Media are invited to Seattle on Thursday, Aug. 9, to preview a seaborne
expedition to study microscopic organisms in the dark depths of the sea
that play a critical role in removing carbon dioxide from Earth’s

Led by NASA and the National Science Foundation, the
Export Processes in the Ocean from Remote Sensing (EXPORTS) expedition
is the first effort of its kind to study microscopic plankton and their
impact on Earth’s carbon cycle – important information for climate

Media will hear from EXPORTS scientists and tour the
University of Washington Applied Physics Laboratory, home of the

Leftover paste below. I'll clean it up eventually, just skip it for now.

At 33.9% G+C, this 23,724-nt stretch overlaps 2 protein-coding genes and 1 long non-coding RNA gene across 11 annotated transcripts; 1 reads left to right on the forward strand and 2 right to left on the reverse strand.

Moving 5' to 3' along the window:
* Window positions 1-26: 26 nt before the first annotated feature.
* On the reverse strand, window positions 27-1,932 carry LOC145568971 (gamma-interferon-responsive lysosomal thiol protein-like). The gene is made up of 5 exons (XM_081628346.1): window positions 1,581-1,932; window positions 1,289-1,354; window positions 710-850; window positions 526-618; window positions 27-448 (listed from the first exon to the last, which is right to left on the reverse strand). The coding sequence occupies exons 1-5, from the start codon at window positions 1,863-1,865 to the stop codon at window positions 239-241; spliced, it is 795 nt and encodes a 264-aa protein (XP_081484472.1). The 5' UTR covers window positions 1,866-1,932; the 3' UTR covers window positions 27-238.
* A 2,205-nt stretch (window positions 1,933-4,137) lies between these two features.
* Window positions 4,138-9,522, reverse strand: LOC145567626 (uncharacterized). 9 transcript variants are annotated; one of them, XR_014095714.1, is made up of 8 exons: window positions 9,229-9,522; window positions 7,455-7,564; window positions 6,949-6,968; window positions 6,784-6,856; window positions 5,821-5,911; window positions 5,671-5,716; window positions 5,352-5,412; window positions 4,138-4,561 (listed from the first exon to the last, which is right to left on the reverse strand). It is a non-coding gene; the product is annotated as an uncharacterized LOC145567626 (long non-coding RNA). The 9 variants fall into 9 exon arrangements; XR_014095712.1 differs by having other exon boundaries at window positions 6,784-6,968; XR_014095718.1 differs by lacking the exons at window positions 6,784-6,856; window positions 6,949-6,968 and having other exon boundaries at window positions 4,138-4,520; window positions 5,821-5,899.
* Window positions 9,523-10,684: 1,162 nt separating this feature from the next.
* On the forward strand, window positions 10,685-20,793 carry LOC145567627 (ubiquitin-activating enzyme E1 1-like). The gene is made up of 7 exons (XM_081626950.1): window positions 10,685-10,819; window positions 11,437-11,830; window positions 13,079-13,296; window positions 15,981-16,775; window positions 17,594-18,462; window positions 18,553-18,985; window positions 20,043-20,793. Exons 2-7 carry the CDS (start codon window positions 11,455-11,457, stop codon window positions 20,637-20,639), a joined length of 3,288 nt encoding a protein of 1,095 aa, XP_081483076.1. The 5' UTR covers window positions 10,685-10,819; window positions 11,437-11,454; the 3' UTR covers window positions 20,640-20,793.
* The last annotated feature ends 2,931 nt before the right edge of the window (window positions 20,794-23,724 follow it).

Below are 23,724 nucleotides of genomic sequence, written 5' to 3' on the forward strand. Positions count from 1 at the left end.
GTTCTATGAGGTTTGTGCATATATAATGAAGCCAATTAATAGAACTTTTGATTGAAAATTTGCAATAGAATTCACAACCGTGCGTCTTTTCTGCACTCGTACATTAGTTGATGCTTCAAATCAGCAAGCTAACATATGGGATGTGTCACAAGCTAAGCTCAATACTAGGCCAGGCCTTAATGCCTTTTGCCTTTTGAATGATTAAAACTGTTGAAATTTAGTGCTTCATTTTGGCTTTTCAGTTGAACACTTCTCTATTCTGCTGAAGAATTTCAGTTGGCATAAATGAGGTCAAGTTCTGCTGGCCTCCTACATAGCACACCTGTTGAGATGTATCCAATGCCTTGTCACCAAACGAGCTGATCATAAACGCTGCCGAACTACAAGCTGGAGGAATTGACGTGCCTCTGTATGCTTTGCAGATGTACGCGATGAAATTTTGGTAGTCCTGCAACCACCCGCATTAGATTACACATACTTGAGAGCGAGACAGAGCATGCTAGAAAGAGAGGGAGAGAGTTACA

Seaglider autonomous underwater vehicle that will be used in the

Research Vessels Roger Revelle and Sally Ride,
operated by Scripps Institution of Oceanography at the University of
California San Diego, also will be open to media for tours. These
seaborne laboratories are equipped with an array of scientific
instruments, from high-resolution microscopes to underwater robots, to
explore the properties of the ocean as far as a half-mile down into a
region with little or no sunlight, referred to as the twilight zone. At
these depths, carbon produced by plankton can be confined in pockets and
kept out of Earth’s atmosphere for decades, or even thousands of years.

interested in attending this event must send their full name (as it
appears on a government-issued photo identification), media affiliation
and phone number to Steve Cole at no later than
Monday, July 16.